About

Researcher Biographies

Dr Peggy Schrobback, CQUniversity

Senior Postdoctoral Research Fellow School of Business and Law
Brisbane QLD 4000
https://spectre.cqu.edu.au/profiles/view/11919
Phone: +61 7 3023 4277
Email: p.schrobback@cqu.edu.au

Value Chains in Aquaculture

Research Focus

  • Applied environmental and resource economics with focus on agriculture, fisheries and aquaculture industries
  • Expertise time-series analysis, discrete choice analysis, productivity and efficient analysis, bio-economic analysis, social analysis
  • Expertise in the use of R, EViews, Stata, NLogit, NGene
  • Expertise in post-graduate teaching and course coordination and research student supervision

Peggy Schrobback is Senior Postdoctoral Research Fellow in the field of resource and environmental economics at CQUniversity. Peggy’s key interests are fisheries, aquaculture and agriculture/food production. She has also work on projects that focus on land and coastal management, such as water allocations for irrigated agriculture in the Murray-Darling Basins and the sustainability of freight ports. Peggy has experience in working collaboratively with research institutions, governments and industries.

Peggy is currently involved in investigating horticulture producer’s willingness to become engaged in supply chain collaborations which may focus on the export of horticulture products from Queensland. Increased export supply chain collaborations are expected to increase the return which farmers receive for their products. Findings of this study will provide an improved understanding about under which circumstances (e.g., price expectation, production volume, length of contract agreement, additional costs and level of extra paperwork) supply chain collaborations may be successful and what type of external facilitation may be needed.  

Peggy has recently also developed a supply chain assessment framework, which can be used by decision makers to describe, analyse and compare agriculture and seafood supply chains in a methodical manner. This is framework is useful in identifying issues and opportunities of different supply chains at an industry level in a systematic way. Peggy is in the process of applying this framework to supply chains of aquaculture and agriculture industries such as the oyster and pineapple industries in Queensland.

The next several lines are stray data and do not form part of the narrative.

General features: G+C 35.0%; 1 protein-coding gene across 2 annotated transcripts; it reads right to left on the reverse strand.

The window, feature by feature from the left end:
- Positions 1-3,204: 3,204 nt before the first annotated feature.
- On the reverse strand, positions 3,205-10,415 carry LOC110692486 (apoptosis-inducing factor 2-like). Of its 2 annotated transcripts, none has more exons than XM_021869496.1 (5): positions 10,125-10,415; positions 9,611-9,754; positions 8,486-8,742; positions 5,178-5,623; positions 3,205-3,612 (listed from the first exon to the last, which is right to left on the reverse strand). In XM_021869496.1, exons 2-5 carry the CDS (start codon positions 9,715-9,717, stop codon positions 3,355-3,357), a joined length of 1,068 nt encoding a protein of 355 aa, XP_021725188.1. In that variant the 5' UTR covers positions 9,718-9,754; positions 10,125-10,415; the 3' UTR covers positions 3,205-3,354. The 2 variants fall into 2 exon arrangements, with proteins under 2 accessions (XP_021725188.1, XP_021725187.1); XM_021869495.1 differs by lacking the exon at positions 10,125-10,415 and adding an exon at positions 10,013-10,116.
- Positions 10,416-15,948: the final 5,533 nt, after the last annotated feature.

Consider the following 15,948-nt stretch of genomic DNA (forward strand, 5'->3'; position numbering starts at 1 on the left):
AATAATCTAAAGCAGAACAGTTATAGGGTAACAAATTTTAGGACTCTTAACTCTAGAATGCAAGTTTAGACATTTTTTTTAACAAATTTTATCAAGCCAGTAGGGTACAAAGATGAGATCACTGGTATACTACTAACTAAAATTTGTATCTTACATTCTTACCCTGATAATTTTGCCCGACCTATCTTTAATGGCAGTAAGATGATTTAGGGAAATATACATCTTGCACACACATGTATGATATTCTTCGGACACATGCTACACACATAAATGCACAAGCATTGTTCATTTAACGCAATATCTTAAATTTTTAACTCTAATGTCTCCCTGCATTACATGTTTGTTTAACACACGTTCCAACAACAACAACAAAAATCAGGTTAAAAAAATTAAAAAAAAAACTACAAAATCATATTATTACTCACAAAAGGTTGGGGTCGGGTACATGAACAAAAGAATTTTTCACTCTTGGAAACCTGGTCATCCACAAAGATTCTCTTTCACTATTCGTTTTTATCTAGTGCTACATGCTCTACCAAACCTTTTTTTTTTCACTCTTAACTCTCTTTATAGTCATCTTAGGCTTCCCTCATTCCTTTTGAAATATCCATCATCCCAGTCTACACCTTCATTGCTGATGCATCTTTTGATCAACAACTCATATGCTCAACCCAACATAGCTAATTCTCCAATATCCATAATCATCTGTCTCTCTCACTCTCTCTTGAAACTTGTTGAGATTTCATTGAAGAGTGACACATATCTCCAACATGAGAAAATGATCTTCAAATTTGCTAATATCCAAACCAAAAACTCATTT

Dr Megan Star
Senior Post Doctoral Research Fellow
School of Business and Law
Rockhampton QLD 4700
https://spectre.cqu.edu.au/profiles/view/9499
Phone: +61 0428 292219
Email: m.star@cqu.edu.au

Research Focus
• Agricultural, and environmental economics
• Bio-economic modelling
• Project and Program evaluation
• Investment analysis

Megan Star is a Senior Postdoctoral Researcher at CQ University. She is a resource economist and for the past ten years has worked collaboratively across the areas of agriculture and natural resource management. Having previously worked with the QLD Department of Agriculture and Fisheries she developed strong networks and understanding of agricultural production systems. Megan has developed her research interests in investment prioritisation, project and program evaluation, bio-economic modelling, investment analysis, economic development and analysis of environmental and productivity trade-offs. She has worked extensively with a range of stakeholders and led a number of externally funded research projects.